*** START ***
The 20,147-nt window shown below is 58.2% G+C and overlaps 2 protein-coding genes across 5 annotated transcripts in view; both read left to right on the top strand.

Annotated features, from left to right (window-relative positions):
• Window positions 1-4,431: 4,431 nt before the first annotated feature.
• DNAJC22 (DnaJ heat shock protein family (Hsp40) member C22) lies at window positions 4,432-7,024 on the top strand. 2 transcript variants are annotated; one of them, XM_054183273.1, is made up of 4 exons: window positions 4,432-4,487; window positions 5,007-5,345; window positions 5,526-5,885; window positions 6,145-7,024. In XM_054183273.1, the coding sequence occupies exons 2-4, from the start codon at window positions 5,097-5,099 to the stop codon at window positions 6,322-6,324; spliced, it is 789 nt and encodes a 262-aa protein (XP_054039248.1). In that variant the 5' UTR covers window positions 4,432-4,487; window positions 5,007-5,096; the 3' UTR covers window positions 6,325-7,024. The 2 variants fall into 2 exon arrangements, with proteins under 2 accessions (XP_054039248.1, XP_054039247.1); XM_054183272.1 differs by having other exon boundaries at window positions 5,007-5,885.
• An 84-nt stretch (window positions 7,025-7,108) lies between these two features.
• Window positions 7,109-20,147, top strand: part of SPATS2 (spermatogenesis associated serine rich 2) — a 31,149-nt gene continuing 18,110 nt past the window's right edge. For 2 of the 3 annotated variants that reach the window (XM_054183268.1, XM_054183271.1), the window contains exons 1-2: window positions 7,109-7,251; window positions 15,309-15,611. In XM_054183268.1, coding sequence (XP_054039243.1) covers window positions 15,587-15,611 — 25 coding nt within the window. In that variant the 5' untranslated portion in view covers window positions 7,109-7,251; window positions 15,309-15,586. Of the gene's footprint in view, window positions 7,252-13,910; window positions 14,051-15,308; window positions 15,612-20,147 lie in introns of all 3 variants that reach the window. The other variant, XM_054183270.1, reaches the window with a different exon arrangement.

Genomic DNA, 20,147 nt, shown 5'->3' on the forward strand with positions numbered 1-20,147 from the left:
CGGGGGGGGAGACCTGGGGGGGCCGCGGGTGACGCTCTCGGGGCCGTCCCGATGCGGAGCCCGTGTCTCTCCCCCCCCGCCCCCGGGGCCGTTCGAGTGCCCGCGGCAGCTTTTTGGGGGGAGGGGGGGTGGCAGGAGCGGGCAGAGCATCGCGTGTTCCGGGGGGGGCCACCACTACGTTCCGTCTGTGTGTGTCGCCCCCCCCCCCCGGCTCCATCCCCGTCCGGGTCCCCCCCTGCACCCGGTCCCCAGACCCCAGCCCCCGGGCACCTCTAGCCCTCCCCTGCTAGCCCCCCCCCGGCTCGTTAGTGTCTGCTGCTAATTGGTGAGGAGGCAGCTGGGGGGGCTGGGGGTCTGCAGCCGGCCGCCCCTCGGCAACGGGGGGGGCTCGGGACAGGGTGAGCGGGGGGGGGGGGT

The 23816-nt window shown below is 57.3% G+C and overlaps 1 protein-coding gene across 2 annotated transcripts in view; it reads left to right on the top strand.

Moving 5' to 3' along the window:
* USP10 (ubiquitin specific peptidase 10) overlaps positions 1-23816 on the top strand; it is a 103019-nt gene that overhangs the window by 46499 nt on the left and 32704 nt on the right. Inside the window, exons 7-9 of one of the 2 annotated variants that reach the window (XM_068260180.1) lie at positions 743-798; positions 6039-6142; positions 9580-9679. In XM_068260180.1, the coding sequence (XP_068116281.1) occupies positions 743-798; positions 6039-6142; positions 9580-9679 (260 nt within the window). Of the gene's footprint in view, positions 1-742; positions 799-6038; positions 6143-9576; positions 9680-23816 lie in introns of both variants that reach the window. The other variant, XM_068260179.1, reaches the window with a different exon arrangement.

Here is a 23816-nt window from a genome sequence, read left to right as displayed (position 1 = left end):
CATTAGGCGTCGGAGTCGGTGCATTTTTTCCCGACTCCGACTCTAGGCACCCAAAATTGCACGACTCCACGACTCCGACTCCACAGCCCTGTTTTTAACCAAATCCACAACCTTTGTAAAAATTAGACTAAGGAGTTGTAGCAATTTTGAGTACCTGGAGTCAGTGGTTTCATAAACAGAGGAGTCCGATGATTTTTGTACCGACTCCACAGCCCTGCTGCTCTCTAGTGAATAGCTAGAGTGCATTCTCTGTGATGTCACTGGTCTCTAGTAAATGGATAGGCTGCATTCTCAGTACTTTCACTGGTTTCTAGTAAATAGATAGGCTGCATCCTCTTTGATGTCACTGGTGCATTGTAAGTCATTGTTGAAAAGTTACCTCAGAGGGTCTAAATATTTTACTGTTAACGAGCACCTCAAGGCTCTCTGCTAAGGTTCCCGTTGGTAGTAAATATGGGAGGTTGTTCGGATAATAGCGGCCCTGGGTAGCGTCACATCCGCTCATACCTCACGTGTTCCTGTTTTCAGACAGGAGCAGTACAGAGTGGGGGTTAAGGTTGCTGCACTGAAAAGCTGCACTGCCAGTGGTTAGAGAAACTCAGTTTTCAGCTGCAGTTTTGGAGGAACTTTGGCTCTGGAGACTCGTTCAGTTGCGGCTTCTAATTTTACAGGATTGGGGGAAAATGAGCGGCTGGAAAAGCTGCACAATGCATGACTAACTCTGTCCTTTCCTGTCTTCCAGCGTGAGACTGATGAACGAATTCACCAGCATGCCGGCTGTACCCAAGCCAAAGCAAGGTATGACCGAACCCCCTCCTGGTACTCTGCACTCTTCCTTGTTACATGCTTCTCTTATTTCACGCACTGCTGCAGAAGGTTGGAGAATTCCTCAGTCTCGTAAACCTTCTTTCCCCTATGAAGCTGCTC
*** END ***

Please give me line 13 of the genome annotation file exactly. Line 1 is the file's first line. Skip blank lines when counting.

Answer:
CATTAGGCGTCGGAGTCGGTGCATTTTTTCCCGACTCCGACTCTAGGCACCCAAAATTGCACGACTCCACGACTCCGACTCCACAGCCCTGTTTTTAACCAAATCCACAACCTTTGTAAAAATTAGACTAAGGAGTTGTAGCAATTTTGAGTACCTGGAGTCAGTGGTTTCATAAACAGAGGAGTCCGATGATTTTTGTACCGACTCCACAGCCCTGCTGCTCTCTAGTGAATAGCTAGAGTGCATTCTCTGTGATGTCACTGGTCTCTAGTAAATGGATAGGCTGCATTCTCAGTACTTTCACTGGTTTCTAGTAAATAGATAGGCTGCATCCTCTTTGATGTCACTGGTGCATTGTAAGTCATTGTTGAAAAGTTACCTCAGAGGGTCTAAATATTTTACTGTTAACGAGCACCTCAAGGCTCTCTGCTAAGGTTCCCGTTGGTAGTAAATATGGGAGGTTGTTCGGATAATAGCGGCCCTGGGTAGCGTCACATCCGCTCATACCTCACGTGTTCCTGTTTTCAGACAGGAGCAGTACAGAGTGGGGGTTAAGGTTGCTGCACTGAAAAGCTGCACTGCCAGTGGTTAGAGAAACTCAGTTTTCAGCTGCAGTTTTGGAGGAACTTTGGCTCTGGAGACTCGTTCAGTTGCGGCTTCTAATTTTACAGGATTGGGGGAAAATGAGCGGCTGGAAAAGCTGCACAATGCATGACTAACTCTGTCCTTTCCTGTCTTCCAGCGTGAGACTGATGAACGAATTCACCAGCATGCCGGCTGTACCCAAGCCAAAGCAAGGTATGACCGAACCCCCTCCTGGTACTCTGCACTCTTCCTTGTTACATGCTTCTCTTATTTCACGCACTGCTGCAGAAGGTTGGAGAATTCCTCAGTCTCGTAAACCTTCTTTCCCCTATGAAGCTGCTC